Rarely do Shakespearean sonnets remind us that the Bard too must have screwed, shat and pissed.
This week’s Yale Cabaret production, “By Ill Be Cured,” presents all three plus neuroticism, as we are reminded that love is just as agonizing as it is blissful. Pulitzer winner Tony Kushner and writer/actor Eric Bogosian (Pulitzer nominee but obviously more notable as the venerable Capt. Ross on “Law and Order: SVU”) reinterpret Shakespearean sonnets 75 and 118, respectively, as individual scenes in life’s bad romances — not to be confused with Lady Gaga’s most recent single.
The texts synthesized by Kushner and Bogosian bear little stylistic similarity to Shakespeare’s sonnets. Presented independently, the two play like standalone scenes. In this production, true to the 2009-’10 Cabaret’s mission to challenge both performers and audiences alike, every actor but one are technical students at the Drama School — ranging from theater managers to sound producers — challenged to venture outside their techie comfort zones.
The first work presented is Bogosian’s “Bitter Sauce.” Opening with an angsty girl pop anthem, a wedding-dress clad Rengin (Meghan Pressman DRA ’10) dances and downs Maker’s Mark, steeling herself for a confrontation with boyfriend Herman (Max Moore DRA ’11).
Rengin and Herman have wedding plans, but muscle-bound biker Red (Drama intern Nicholas Pope) has wedged himself between them. She needs a grounding force, a man who roughs her up a bit and reminds her that she is still beautiful and wanted. Consistently self-loathing, Pressman does a fantastic job of convincing the audience that Rengin really does believe Herman is too good for her and apt to leave her at any moment. Herman, portrayed by Moore, thinks the same about Rengin but plays it differently.
Moore is the only acting student in the entire production, but his portrayal of Herman seems to slide in its believability. It remains unclear to the audience if Bogosian’s text is incredibly anxious, or if Moore is as nervous as his sweaty palms and forced movements suggest. He shuffles across the stage obsessively and compulsively fixing all of the props in hilariously meticulous detail. But his actions are sometimes mechanical and his movements occasionally come off as an actor with a bad case of the nerves.
That said, if the audience were to have any doubts about Moore’s performance ability, they would be immediately dispelled within the first three minutes of the second work, Kushner’s “Terminating, or Lass Mein Schmerzen Nicht Verloren Sein, or Ambivalence.”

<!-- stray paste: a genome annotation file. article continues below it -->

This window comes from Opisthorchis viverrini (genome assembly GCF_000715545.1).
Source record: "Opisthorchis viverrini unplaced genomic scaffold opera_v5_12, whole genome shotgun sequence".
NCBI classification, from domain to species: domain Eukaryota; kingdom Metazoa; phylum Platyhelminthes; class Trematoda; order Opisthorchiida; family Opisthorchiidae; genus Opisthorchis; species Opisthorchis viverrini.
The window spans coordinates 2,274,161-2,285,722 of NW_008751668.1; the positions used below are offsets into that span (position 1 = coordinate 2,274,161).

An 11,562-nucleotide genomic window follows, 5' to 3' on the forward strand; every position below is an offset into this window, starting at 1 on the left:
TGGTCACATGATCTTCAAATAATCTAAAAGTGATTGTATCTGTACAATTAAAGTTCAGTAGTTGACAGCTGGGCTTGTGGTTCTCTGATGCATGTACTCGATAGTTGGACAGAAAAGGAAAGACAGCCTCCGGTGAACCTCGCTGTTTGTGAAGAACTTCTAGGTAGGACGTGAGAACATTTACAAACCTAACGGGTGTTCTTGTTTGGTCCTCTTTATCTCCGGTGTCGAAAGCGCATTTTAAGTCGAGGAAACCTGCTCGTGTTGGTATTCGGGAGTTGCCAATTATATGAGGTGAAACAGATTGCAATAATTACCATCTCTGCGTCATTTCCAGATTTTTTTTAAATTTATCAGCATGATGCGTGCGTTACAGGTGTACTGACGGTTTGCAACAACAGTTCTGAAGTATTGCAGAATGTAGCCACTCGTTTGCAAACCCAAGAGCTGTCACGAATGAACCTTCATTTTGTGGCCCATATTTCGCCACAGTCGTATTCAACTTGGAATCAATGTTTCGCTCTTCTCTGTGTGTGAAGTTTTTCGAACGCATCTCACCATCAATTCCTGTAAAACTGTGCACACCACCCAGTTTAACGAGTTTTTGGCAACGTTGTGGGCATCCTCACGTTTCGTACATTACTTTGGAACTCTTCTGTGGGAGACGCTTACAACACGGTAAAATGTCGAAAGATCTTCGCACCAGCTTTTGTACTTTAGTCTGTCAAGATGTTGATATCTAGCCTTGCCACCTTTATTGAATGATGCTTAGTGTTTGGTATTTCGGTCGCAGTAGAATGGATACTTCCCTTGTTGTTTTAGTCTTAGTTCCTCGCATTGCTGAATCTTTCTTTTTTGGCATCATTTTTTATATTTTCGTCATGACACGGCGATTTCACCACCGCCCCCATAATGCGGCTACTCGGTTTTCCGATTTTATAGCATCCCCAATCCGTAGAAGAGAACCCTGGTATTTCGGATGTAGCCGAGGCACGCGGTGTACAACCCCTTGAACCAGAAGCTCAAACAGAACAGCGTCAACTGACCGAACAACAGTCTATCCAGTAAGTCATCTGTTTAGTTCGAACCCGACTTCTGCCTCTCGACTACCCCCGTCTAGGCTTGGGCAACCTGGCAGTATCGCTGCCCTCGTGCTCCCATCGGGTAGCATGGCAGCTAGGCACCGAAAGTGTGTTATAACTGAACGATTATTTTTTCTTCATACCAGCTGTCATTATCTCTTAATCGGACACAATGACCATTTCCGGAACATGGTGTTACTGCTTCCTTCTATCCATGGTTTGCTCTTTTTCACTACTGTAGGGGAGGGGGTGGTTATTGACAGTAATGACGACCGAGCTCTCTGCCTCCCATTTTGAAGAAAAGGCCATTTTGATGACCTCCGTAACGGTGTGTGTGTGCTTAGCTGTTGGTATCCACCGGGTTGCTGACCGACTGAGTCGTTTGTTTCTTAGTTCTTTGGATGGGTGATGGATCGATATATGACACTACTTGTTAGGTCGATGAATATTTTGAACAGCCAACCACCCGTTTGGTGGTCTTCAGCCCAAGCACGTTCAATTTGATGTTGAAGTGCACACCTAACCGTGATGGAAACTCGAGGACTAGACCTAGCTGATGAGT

Moore portrays Hendryck, a pudgy homosexual psych patient attempting to convince his lesbian psychiatrist to have sex with him. From the outset, he responds to her psycho-babble analysis of him proclaiming that “ALL LOVE IS TRANSFERENCE. BREAST, MOM, ETC.” The rest of the text is similar in its abrupt philosophy.
Kushner’s work is so rich and fast in its anxiety, its urging tone and its pace that the audience can’t help but delight in keeping up with it. Hendryck is at once tangential and calm, raging and furious, even when he stops his wild monologuing to bargain with his psychologist, Esther (Whitney Estrin DRA ’10).
“Sleep with me at least,” Hendryck pleads.
“Hendryck, you’re gay,” Esther replies.
“Oh. YEAH, well… so what. GAY… what? …THAT… ugh. You’re a dyke I’m gay…” Hendryck follows.
Kushner’s “Terminating” challenges the audience to reevaluate its own sexual dogma in light of Hendryck’s constantly changing preferences. While he is talking to his psychiatrist, his current boyfriend — named Billygoat and portrayed by sound designer Michael Skinner DRA ’11 – also contributes occasionally from far stage right. As if to rebuke him for pursuing his psychiatrist, Billygoat attempts to persuade Hendryck that, in making love, his shit is beautiful.
“All sex has fragrance and is sometime malodorous. Love, like adder of rose, overwhelms in its fierce volatility. Shit transforms,” Billygoat explains to Hendryck, despite his insistence that poop is inherently revolting.
If the text gets a little preachy in its sex-bending angle, this is the spot. In the context of the show, however, it totally works.
The psychiatrist’s girlfriend (Kit McKay DRA ’12) gently chides the audience, explaining that, “Our inability to love each other is humankind’s greatest tragedy.” Even if the audience disagreed with this assertion when they walked into the theater, by the time the curtain falls they most certainly had been challenged to question everything they valued about love, sex and relating to those closest to them.
The two plays illustrate that lovers know each other best through their respective flaws. In Bogosian’s piece, Herman lies and cowers in order to win over Rengin from the biker dude. In Kushner’s, Hendryck pisses himself on the train and is loved in spite of it. Basically, the sweet ain’t as sweet without the sour.
“By Ill Be Cured” indeed.
“By Ill Be Cured” will be performed on Friday and Saturday at 8 and 11 p.m. at the Yale Cabaret, located at 217 Park St.